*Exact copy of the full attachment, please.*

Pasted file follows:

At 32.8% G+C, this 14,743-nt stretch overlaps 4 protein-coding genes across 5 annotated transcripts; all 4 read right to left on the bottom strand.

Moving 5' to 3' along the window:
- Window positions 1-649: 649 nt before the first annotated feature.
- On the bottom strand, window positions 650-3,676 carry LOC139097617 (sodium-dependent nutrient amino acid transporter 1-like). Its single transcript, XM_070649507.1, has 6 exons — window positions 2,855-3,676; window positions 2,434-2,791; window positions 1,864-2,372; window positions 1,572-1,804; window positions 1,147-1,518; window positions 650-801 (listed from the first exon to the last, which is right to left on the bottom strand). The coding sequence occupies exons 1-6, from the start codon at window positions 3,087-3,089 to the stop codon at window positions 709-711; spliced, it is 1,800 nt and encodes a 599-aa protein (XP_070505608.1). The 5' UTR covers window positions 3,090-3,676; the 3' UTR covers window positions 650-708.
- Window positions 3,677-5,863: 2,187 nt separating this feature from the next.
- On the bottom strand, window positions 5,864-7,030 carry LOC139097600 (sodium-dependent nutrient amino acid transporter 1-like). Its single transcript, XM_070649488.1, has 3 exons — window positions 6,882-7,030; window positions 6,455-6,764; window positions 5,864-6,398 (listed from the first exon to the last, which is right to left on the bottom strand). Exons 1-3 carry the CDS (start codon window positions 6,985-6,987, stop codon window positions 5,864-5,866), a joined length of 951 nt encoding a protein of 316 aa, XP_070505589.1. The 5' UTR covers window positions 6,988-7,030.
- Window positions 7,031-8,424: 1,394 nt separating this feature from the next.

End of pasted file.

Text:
At 32.8% G+C, this 14,743-nt stretch overlaps 4 protein-coding genes across 5 annotated transcripts; all 4 read right to left on the bottom strand.

Moving 5' to 3' along the window:
- Window positions 1-649: 649 nt before the first annotated feature.
- On the bottom strand, window positions 650-3,676 carry LOC139097617 (sodium-dependent nutrient amino acid transporter 1-like). Its single transcript, XM_070649507.1, has 6 exons — window positions 2,855-3,676; window positions 2,434-2,791; window positions 1,864-2,372; window positions 1,572-1,804; window positions 1,147-1,518; window positions 650-801 (listed from the first exon to the last, which is right to left on the bottom strand). The coding sequence occupies exons 1-6, from the start codon at window positions 3,087-3,089 to the stop codon at window positions 709-711; spliced, it is 1,800 nt and encodes a 599-aa protein (XP_070505608.1). The 5' UTR covers window positions 3,090-3,676; the 3' UTR covers window positions 650-708.
- Window positions 3,677-5,863: 2,187 nt separating this feature from the next.
- On the bottom strand, window positions 5,864-7,030 carry LOC139097600 (sodium-dependent nutrient amino acid transporter 1-like). Its single transcript, XM_070649488.1, has 3 exons — window positions 6,882-7,030; window positions 6,455-6,764; window positions 5,864-6,398 (listed from the first exon to the last, which is right to left on the bottom strand). Exons 1-3 carry the CDS (start codon window positions 6,985-6,987, stop codon window positions 5,864-5,866), a joined length of 951 nt encoding a protein of 316 aa, XP_070505589.1. The 5' UTR covers window positions 6,988-7,030.
- Window positions 7,031-8,424: 1,394 nt separating this feature from the next.